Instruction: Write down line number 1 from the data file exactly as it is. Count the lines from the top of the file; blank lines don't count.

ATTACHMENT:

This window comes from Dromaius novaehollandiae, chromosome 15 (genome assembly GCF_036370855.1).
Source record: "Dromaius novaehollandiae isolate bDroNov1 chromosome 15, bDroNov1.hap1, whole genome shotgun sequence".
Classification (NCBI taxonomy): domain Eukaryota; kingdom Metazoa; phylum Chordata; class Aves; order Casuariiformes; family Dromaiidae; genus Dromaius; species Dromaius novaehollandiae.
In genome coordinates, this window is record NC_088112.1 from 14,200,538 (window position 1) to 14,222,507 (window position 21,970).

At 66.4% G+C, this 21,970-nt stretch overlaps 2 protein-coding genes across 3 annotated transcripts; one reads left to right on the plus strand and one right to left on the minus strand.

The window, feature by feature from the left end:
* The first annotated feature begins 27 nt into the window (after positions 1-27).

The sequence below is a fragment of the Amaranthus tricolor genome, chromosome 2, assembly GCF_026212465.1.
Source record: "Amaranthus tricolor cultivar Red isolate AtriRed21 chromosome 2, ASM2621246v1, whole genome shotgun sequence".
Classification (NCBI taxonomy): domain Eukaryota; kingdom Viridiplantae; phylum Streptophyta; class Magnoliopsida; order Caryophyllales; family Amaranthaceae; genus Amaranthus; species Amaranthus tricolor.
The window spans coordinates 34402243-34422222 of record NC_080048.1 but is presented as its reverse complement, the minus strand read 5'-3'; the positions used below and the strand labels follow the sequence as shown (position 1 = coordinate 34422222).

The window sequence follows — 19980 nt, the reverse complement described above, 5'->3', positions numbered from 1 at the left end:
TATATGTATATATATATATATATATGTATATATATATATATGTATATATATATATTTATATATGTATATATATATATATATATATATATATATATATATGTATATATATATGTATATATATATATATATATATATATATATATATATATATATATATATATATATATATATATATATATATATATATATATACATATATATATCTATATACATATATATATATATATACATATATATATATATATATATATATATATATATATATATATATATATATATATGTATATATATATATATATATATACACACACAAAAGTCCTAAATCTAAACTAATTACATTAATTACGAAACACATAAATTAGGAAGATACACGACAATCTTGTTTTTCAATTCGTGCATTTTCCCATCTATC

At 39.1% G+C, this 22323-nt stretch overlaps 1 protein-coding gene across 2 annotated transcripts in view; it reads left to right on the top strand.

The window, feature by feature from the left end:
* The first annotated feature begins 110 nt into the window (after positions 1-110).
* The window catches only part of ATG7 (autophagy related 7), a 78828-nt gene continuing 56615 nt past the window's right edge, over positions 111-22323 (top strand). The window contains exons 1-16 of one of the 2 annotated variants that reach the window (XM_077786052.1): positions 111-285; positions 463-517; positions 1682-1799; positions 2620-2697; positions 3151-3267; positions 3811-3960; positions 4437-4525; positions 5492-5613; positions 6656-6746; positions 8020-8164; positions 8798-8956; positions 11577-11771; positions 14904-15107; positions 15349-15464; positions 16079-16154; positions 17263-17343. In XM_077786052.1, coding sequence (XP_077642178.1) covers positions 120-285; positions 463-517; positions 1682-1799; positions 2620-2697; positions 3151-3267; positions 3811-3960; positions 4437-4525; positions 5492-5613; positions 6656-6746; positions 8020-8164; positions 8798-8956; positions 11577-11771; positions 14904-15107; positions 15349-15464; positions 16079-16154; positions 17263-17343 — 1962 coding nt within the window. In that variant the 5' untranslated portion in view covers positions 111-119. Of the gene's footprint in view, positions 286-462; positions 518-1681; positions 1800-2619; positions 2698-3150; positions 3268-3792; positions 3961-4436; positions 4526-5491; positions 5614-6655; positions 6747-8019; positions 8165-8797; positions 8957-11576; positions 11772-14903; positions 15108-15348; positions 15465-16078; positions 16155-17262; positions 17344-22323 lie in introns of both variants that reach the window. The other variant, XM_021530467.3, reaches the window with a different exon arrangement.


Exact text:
This window comes from Dromaius novaehollandiae, chromosome 15 (genome assembly GCF_036370855.1).